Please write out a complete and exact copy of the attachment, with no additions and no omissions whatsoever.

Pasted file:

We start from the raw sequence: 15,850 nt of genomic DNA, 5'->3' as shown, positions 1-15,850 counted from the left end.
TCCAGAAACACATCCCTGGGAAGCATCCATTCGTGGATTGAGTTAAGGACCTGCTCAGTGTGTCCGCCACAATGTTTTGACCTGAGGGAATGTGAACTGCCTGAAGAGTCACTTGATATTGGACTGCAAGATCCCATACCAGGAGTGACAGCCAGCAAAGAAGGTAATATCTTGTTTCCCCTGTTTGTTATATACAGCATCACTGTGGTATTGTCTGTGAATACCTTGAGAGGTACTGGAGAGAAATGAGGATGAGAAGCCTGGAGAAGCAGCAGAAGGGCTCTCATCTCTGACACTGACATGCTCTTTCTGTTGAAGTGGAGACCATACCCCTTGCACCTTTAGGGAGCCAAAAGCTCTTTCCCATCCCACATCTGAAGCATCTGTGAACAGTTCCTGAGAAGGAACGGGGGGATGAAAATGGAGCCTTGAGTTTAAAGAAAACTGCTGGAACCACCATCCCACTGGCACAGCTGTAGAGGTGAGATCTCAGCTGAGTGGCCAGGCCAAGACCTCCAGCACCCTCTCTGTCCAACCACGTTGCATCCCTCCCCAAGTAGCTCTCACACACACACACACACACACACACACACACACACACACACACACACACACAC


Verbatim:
We start from the raw sequence: 15,850 nt of genomic DNA, 5'->3' as shown, positions 1-15,850 counted from the left end.
TCCAGAAACACATCCCTGGGAAGCATCCATTCGTGGATTGAGTTAAGGACCTGCTCAGTGTGTCCGCCACAATGTTTTGACCTGAGGGAATGTGAACTGCCTGAAGAGTCACTTGATATTGGACTGCAAGATCCCATACCAGGAGTGACAGCCAGCAAAGAAGGTAATATCTTGTTTCCCCTGTTTGTTATATACAGCATCACTGTGGTATTGTCTGTGAATACCTTGAGAGGTACTGGAGAGAAATGAGGATGAGAAGCCTGGAGAAGCAGCAGAAGGGCTCTCATCTCTGACACTGACATGCTCTTTCTGTTGAAGTGGAGACCATACCCCTTGCACCTTTAGGGAGCCAAAAGCTCTTTCCCATCCCACATCTGAAGCATCTGTGAACAGTTCCTGAGAAGGAACGGGGGGATGAAAATGGAGCCTTGAGTTTAAAGAAAACTGCTGGAACCACCATCCCACTGGCACAGCTGTAGAGGTGAGATCTCAGCTGAGTGGCCAGGCCAAGACCTCCAGCACCCTCTCTGTCCAACCACGTTGCATCCCTCCCCAAGTAGCTCTCACACACACACACACACACACACACACACACACACACACACACACACACACAC